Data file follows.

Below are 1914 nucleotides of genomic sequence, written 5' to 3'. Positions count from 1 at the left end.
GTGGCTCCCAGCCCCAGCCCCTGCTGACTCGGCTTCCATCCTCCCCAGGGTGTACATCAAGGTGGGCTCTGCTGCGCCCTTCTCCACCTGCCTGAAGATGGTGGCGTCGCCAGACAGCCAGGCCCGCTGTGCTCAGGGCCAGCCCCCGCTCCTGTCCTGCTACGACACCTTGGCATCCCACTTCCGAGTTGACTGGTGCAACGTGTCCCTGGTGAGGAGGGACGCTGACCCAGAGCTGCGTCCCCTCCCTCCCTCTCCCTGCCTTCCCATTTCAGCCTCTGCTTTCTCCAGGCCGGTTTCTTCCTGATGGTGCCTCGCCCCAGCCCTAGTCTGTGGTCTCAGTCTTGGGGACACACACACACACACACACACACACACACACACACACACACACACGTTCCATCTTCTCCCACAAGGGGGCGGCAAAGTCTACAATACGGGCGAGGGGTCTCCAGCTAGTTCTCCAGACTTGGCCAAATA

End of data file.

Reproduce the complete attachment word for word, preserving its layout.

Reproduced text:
Below are 1914 nucleotides of genomic sequence, written 5' to 3'. Positions count from 1 at the left end.
GTGGCTCCCAGCCCCAGCCCCTGCTGACTCGGCTTCCATCCTCCCCAGGGTGTACATCAAGGTGGGCTCTGCTGCGCCCTTCTCCACCTGCCTGAAGATGGTGGCGTCGCCAGACAGCCAGGCCCGCTGTGCTCAGGGCCAGCCCCCGCTCCTGTCCTGCTACGACACCTTGGCATCCCACTTCCGAGTTGACTGGTGCAACGTGTCCCTGGTGAGGAGGGACGCTGACCCAGAGCTGCGTCCCCTCCCTCCCTCTCCCTGCCTTCCCATTTCAGCCTCTGCTTTCTCCAGGCCGGTTTCTTCCTGATGGTGCCTCGCCCCAGCCCTAGTCTGTGGTCTCAGTCTTGGGGACACACACACACACACACACACACACACACACACACACACACACACGTTCCATCTTCTCCCACAAGGGGGCGGCAAAGTCTACAATACGGGCGAGGGGTCTCCAGCTAGTTCTCCAGACTTGGCCAAATA